FIG. 2B illustrates a Portion of Graphics Memory 250 including memory locations storing data for Output Buffer 220 and Output Buffer 225. Memory locations within Section 260 store data for Output Buffer 220. For example, a Memory Location 266 stores data associated with Fragment 240, e.g., color, depth, stencil, shadow depth, map data, and the like. Each fragment produced by Programmable Graphics Processor 105 uses a predefined amount of memory space for storing sample data. A size of Section 260 is equal to the number of Memory Locations 266 contained in Section 260 multiplied by the size of a Memory Location 266. The size of a Memory Location 266 can be any number of bits as specified in hardware or software. An output buffer may include data represented in an 8 bit fixed point format, a 16 bit fixed point format, a 16 bit floating point format, a 32 bit floating point format, and the like. The number of memory locations contained in a section can vary for each output buffer.

A Memory Location Address 264 is used to access Memory Location 266. Memory Location Address 264 may be computed based on an x,y position within Output Buffer 220 and a base memory space address, Memory Location Address 262, corresponding to a first location within Section 260. In an alternate embodiment Memory Location Address 264 is computed based on an x,y position within Display 230, an x offset of displayed Output Buffer 220, a y offset of displayed Output Buffer 220, and Memory Location Address 262.

Memory locations within a Section 270 store data for Output Buffer 225. For example, a Memory Location 276 stores data associated with Fragment 245, e.g., color, depth, stencil, shadow depth, map data, and the like. Section 270 has a base memory space address. Each output buffer is associated with a unique output buffer identifier that may be used to determine the output buffer's corresponding base memory space address. For example a lookup table containing the base memory space address corresponding to each output buffer identifier may be stored in Graphics Processing Pipeline 103.

A pixel load shader instruction, PLD shader program instruction, may be used to read data from an output buffer. The PLD instruction includes a source position and a destination address. The source position may specify a location within a writable output buffer such as Output Buffer 225 or Output Buffer 220. Data is read from the source position and stored in a storage element within Fragment Shader 155, described further herein, corresponding to the destination address. The data read from the source position is converted to a data format associated with the destination address. For example, when the destination address corresponds to a 32 bit floating point data format and the data read from the source position is represented in a 16 bit floating point data format, the data read form the source position is converted to a 32 bit floating point data format. Alternatively, when the destination address corresponds to an 8 bit fixed point data format and the data read from the source position is represented in a 24 bit floating point data format, the data read form the source position is converted to a 24 bit floating point data format.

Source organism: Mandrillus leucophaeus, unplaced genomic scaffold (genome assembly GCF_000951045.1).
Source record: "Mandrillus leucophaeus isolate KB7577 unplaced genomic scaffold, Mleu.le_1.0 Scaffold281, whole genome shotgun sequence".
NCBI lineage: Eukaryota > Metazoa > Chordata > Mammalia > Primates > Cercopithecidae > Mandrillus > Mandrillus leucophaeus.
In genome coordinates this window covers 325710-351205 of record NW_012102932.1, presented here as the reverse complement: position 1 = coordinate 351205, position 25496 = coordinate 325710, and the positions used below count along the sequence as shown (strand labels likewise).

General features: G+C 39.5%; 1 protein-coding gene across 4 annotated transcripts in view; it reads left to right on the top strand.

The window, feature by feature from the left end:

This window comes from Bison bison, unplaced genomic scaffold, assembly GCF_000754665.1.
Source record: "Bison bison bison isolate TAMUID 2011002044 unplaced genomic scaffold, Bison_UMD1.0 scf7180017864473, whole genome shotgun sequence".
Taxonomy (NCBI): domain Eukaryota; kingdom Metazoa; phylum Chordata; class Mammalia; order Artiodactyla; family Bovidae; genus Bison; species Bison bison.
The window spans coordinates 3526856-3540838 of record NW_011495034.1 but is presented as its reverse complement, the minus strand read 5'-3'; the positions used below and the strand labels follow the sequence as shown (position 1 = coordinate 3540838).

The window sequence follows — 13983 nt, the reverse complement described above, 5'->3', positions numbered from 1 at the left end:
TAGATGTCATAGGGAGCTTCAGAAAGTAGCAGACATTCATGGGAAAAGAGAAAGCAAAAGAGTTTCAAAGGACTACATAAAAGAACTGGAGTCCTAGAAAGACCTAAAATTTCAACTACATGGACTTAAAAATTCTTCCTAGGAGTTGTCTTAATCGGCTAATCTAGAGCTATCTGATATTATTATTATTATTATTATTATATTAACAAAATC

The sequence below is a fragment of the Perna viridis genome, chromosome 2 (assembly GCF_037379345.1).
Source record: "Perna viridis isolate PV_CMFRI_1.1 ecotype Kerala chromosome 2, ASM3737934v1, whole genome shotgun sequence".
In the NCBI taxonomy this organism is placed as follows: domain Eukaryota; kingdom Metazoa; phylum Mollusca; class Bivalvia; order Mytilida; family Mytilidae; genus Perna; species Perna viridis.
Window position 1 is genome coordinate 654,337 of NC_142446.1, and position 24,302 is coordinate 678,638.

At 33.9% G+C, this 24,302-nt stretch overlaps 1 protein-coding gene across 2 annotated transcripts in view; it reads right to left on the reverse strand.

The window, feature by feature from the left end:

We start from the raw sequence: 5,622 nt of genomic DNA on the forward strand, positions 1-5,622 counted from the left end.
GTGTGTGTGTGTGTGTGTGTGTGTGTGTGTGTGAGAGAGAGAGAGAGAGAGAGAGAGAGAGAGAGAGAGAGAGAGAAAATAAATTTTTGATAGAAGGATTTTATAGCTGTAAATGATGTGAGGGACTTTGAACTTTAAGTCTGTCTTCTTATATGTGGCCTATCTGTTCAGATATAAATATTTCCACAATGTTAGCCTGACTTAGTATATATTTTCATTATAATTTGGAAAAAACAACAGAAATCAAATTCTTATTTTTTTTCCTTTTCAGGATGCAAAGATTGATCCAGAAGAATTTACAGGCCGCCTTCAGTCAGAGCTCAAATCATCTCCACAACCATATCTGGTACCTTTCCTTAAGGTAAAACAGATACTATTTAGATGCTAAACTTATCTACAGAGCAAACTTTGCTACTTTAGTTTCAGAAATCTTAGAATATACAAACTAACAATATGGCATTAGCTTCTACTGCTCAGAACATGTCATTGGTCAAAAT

When pixel load enable is enabled and a pixel load shader program instruction is received by Fragment Shader 155, the source position read is “current”. Fragment Shader 155 ensures that the data read from an output buffer is “current” by confirming that all pending write accesses (initiated prior to receiving the PLD instruction) to the writable output buffer are completed prior to reading the output buffer, as described further herein. When pixel load enable is disabled and a pixel load shader program instruction is received a predetermined value, such as zero is loaded into the storage element corresponding to the destination address. In some embodiments pixel load enable is enabled or disabled using a pixel load enable shader program instruction. Furthermore, the pixel load enable instruction may include an enable bit or field for each output buffer.